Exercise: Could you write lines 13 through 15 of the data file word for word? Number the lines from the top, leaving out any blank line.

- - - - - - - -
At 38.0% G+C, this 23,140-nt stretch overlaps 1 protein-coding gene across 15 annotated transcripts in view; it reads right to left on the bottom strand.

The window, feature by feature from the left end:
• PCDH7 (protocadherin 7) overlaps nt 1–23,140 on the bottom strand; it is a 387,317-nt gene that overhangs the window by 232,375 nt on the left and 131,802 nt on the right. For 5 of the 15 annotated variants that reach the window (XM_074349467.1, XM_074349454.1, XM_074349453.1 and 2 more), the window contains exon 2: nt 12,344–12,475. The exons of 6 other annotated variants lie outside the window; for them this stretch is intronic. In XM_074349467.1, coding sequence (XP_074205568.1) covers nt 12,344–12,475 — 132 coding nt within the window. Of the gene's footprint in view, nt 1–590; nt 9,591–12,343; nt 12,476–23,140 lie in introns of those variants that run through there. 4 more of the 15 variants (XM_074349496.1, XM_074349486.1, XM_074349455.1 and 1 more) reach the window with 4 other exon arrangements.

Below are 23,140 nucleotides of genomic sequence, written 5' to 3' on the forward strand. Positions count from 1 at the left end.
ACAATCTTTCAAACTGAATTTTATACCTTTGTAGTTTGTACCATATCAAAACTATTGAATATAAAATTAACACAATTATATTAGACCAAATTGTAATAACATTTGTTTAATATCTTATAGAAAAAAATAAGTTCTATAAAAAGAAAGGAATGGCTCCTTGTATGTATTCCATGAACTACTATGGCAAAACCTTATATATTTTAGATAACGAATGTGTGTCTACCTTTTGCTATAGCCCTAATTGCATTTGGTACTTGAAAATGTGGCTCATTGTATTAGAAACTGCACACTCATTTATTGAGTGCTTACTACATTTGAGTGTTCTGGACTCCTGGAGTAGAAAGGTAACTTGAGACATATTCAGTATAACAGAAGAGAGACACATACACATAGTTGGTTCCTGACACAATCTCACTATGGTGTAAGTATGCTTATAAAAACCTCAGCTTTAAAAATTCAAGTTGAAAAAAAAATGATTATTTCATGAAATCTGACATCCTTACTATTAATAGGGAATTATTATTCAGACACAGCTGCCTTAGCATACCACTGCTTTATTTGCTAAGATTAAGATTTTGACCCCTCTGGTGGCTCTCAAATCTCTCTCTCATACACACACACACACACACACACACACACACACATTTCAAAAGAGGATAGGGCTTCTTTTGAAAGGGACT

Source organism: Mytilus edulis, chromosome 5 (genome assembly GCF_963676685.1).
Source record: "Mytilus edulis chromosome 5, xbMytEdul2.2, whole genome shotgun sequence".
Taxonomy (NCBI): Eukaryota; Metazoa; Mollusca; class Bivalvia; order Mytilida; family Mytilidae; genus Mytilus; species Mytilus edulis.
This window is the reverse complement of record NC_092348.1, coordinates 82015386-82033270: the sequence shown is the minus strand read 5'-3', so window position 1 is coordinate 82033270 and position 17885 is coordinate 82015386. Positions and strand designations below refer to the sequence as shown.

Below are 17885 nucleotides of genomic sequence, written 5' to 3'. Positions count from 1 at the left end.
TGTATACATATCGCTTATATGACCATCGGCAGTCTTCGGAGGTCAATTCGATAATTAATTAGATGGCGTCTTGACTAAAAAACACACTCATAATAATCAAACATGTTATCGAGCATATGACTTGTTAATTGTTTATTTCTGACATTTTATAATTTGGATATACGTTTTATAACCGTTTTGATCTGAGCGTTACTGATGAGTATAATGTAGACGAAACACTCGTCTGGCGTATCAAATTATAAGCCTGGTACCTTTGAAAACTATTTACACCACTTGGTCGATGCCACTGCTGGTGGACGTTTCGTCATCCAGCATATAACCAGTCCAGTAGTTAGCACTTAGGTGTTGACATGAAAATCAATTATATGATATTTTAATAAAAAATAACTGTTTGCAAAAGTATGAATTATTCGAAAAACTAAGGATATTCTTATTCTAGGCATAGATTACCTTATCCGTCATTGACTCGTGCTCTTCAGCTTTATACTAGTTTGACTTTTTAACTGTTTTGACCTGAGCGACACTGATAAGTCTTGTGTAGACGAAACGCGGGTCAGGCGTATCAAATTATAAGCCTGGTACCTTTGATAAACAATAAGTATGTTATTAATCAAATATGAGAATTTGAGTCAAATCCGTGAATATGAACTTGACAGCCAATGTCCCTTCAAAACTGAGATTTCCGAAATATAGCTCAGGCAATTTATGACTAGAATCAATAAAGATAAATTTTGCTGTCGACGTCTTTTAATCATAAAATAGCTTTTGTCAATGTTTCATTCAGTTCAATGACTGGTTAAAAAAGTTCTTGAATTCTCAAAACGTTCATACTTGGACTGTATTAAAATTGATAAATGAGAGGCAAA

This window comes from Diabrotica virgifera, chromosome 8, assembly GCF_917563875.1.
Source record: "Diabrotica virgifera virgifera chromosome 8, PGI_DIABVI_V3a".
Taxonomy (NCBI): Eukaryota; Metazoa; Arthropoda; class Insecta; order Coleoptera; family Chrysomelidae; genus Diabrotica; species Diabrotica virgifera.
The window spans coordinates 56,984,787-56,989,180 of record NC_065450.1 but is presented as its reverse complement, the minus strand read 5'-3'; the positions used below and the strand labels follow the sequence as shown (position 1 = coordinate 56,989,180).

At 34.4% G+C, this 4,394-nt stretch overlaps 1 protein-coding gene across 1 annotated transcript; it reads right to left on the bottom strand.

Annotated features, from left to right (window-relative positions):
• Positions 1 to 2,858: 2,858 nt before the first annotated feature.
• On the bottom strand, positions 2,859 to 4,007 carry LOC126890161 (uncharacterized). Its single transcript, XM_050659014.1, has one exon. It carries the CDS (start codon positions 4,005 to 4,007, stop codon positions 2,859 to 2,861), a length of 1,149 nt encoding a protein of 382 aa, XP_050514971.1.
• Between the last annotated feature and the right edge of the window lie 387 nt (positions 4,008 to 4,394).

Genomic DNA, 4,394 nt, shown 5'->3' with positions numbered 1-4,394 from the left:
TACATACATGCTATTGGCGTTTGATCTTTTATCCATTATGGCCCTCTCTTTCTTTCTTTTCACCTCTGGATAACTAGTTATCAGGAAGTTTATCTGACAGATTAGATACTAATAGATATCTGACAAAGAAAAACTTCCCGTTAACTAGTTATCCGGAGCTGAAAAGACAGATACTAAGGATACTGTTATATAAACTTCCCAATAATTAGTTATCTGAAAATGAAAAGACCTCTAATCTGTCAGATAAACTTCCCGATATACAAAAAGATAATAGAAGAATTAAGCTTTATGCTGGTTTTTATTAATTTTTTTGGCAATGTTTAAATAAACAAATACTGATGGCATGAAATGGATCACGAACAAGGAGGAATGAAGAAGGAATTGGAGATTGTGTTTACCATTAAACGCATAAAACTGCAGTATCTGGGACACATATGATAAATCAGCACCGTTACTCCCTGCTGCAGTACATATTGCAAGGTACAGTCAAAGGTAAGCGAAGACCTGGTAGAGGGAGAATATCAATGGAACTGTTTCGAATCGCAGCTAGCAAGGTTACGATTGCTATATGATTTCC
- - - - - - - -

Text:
Source record: "Diabrotica virgifera virgifera chromosome 8, PGI_DIABVI_V3a".
Taxonomy (NCBI): Eukaryota; Metazoa; Arthropoda; class Insecta; order Coleoptera; family Chrysomelidae; genus Diabrotica; species Diabrotica virgifera.
The window spans coordinates 56,984,787-56,989,180 of record NC_065450.1 but is presented as its reverse complement, the minus strand read 5'-3'; the positions used below and the strand labels follow the sequence as shown (position 1 = coordinate 56,989,180).